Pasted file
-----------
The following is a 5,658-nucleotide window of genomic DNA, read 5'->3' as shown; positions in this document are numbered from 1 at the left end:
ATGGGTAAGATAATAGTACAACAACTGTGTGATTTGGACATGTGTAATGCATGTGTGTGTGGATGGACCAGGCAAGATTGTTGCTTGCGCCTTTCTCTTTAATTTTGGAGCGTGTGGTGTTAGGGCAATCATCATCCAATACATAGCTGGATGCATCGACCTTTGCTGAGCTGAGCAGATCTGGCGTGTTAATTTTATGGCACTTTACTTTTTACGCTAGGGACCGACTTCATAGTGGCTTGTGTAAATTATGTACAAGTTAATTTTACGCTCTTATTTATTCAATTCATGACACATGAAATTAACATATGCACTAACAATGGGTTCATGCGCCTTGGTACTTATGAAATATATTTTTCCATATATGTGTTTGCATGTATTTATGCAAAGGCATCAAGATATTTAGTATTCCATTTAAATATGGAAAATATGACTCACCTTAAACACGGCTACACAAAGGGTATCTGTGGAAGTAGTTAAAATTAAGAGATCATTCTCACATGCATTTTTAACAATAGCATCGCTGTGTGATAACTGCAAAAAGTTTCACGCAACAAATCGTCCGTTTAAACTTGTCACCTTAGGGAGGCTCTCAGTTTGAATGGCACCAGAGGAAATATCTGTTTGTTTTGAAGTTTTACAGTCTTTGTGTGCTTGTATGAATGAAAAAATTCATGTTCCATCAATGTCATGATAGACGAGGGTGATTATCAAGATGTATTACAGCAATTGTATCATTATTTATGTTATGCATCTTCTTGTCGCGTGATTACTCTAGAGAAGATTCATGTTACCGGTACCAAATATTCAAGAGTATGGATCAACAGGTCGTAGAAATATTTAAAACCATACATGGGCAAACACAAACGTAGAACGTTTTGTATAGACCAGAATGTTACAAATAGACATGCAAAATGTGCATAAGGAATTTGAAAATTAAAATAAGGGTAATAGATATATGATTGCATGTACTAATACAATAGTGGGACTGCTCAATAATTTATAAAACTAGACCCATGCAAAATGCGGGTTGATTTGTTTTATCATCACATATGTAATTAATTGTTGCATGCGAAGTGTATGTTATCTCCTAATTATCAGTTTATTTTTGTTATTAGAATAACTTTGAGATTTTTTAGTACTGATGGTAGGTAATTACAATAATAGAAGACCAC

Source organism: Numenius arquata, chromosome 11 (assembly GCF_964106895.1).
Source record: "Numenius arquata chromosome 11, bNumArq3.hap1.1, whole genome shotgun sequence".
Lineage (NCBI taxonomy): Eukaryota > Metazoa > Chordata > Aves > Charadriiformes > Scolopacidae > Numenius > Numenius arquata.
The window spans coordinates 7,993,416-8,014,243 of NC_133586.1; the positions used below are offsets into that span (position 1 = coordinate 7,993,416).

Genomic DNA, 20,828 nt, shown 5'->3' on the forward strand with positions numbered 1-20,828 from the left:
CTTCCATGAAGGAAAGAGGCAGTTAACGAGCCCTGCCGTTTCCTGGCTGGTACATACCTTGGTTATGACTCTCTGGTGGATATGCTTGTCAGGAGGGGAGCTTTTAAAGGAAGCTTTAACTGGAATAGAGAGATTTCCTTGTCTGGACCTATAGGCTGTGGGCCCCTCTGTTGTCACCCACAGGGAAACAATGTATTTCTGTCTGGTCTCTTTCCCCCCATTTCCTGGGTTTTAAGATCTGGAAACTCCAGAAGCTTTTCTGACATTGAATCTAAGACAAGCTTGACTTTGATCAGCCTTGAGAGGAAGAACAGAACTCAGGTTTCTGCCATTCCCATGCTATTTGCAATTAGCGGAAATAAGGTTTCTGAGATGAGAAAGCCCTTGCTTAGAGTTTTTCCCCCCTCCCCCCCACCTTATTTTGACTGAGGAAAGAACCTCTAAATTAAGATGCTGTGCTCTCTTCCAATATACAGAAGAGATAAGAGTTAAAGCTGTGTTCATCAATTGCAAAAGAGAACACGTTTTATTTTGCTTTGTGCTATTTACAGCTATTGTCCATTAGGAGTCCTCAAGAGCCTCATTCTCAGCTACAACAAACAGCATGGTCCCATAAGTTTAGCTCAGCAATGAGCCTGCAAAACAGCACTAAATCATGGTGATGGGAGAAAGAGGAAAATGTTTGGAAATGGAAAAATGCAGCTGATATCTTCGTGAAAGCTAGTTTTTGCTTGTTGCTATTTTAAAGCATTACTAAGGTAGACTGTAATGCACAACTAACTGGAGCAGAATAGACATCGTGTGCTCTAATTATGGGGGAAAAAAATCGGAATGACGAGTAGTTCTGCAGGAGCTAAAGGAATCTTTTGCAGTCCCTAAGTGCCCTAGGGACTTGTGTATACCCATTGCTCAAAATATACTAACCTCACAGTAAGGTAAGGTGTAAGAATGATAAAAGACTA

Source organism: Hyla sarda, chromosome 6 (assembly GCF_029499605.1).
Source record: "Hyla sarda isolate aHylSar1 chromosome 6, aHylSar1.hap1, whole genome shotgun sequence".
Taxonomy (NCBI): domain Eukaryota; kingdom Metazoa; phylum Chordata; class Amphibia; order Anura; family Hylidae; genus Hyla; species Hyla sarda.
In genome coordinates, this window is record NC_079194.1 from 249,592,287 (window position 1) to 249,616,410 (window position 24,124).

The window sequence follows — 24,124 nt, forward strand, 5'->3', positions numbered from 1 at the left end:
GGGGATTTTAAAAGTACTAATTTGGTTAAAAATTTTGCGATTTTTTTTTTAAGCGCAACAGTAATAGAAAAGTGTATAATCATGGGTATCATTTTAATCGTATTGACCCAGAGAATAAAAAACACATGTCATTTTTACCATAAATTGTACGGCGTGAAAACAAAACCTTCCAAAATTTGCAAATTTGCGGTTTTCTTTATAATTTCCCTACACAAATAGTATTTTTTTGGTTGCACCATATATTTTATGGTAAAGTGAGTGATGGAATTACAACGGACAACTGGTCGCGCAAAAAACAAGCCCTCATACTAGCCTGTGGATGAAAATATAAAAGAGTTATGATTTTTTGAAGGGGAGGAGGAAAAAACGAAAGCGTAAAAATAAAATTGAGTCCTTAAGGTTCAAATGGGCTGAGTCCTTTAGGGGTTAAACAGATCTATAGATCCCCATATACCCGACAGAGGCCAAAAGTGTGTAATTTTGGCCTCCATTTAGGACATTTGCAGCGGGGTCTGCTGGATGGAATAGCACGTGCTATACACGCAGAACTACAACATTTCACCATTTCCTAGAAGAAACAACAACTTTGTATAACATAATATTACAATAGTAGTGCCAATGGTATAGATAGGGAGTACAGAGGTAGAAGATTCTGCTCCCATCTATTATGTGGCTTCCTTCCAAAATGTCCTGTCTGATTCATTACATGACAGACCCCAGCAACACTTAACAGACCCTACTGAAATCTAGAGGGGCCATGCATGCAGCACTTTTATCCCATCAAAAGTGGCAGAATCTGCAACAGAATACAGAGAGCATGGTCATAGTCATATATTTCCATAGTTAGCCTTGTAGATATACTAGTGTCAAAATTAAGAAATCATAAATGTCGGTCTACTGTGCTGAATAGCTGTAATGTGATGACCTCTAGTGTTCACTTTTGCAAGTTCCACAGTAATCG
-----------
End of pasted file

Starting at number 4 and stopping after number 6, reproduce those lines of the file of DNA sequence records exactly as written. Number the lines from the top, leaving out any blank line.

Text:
Source record: "Numenius arquata chromosome 11, bNumArq3.hap1.1, whole genome shotgun sequence".
Lineage (NCBI taxonomy): Eukaryota > Metazoa > Chordata > Aves > Charadriiformes > Scolopacidae > Numenius > Numenius arquata.
The window spans coordinates 7,993,416-8,014,243 of NC_133586.1; the positions used below are offsets into that span (position 1 = coordinate 7,993,416).